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This week in the UK it is mental health awareness week. According to the charity Mind, approximately one in four people will experience a mental health issue every year, and one in six people report a mental health problem – such as anxiety or depression – every week.


These are quite staggering statistics. Fortunately it’s not something that I have ever suffered from but I know plenty of people of all ages and from all walks of life who have – and the impact on their lives, as well as those close to them, has often been huge.


I know from my own students that Tai Chi can help those who are suffering from certain types of mental health issues – and this is also backed up by medical research.


(Always ensure you seek medical advice if you are suffering from any type of mental health issue).


In an Arizona State University study, by Linda Larkey, PhD, it was found that 77 studies were published worldwide between 1993 and 2007 on Qigong and Tai Chi – they reported that alongside positive effects on balance, cardio-respiratory health, bone health – and fall prevention, that quality of life and psychological health were also positively improved.


In other research, this time at Tufts University School of Medicine in Massachusetts by Dr, Chenchen Wang, 17 randomized trials resulted in Dr Wang and her colleagues reporting that tai chi practice is associated with reduced stress, anxiety, and depression.


Findings published in The American Journal of Geriatric Psychiatry in 2011, suggested that a combination of slow movements, deep breathing and mindfulness resulted in many benefits, including depression. A study at the University of California, in which 112 older adults reporting major depression were assigned to a 10 week course of tai chi or health education class (which included stretching exercises).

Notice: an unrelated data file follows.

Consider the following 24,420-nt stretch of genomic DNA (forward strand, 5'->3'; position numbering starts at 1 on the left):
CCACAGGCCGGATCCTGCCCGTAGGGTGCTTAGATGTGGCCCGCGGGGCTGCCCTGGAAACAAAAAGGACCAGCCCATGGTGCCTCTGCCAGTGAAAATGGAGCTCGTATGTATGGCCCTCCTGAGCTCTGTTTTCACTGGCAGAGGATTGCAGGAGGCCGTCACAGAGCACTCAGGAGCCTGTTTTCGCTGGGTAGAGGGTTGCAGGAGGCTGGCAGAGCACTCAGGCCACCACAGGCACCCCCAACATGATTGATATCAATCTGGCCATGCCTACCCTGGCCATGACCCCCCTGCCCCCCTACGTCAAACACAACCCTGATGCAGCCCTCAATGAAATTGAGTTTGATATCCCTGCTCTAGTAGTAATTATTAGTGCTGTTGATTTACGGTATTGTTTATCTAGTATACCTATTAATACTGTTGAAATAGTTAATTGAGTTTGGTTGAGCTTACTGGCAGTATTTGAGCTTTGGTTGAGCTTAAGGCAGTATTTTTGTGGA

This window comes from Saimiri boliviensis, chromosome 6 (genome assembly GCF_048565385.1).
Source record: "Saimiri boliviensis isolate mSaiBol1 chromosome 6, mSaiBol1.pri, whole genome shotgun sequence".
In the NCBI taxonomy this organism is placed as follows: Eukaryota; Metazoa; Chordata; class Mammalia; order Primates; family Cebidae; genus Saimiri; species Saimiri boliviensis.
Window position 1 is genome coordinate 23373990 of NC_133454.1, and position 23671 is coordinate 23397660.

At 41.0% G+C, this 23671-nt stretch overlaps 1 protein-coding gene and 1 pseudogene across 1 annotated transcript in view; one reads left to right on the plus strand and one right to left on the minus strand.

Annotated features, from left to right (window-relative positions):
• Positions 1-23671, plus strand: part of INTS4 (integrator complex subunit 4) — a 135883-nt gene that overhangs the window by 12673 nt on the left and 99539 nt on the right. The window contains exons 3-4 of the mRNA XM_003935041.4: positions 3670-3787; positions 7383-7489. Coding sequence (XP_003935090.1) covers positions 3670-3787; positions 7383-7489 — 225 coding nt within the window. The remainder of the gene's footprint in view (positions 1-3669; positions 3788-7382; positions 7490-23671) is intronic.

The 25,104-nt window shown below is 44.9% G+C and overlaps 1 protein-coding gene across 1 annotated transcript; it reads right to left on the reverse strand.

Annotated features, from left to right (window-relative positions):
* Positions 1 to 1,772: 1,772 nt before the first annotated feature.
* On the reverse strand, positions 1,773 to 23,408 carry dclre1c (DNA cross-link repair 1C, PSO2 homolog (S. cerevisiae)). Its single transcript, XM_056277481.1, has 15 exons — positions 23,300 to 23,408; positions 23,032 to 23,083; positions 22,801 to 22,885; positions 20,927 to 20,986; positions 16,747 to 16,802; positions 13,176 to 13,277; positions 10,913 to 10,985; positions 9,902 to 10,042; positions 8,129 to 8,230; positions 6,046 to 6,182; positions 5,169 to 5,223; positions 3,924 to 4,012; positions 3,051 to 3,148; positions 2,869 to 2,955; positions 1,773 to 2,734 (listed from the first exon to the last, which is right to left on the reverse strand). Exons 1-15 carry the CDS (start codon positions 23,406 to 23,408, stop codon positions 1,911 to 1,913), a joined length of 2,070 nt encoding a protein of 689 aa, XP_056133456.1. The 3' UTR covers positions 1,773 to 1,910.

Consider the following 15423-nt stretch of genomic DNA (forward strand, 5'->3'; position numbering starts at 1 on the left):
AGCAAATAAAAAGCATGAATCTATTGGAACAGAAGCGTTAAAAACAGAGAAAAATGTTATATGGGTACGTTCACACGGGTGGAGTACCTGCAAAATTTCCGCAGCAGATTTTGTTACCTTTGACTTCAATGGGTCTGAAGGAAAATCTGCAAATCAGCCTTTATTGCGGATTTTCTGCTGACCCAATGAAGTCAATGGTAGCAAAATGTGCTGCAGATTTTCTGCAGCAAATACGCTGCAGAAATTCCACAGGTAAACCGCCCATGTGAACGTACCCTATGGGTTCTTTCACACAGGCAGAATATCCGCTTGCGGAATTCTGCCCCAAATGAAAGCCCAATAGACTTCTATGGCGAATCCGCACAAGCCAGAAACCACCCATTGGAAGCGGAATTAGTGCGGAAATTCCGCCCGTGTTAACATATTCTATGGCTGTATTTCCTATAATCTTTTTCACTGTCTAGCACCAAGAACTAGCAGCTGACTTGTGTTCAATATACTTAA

After the 10 weeks, 94% of those studying tai chi showed improvements, in comparison to 77% in the health education class. 65% in the tai chi group went into remission, compared with 55% from the education group


From empirical evidence as well as non-empirical research, it’s clear that tai chi and qigong has the ability to help those suffering from mental health issues, as it has done in the East for hundreds, if not thousands, of years.


It’s very important to stress that this should be in conjunction with a medical professional but in my experience, most – if not all – would advise a healthy exercise routine as a part of keeping in good mental health.


We are more open to talking about mental health these days – it isn’t the secretive, taboo topic that it seemed to be just a few years ago. I think we still have a long way to go in this respect though, so that those who are suffering are not suffering alone or in silence!


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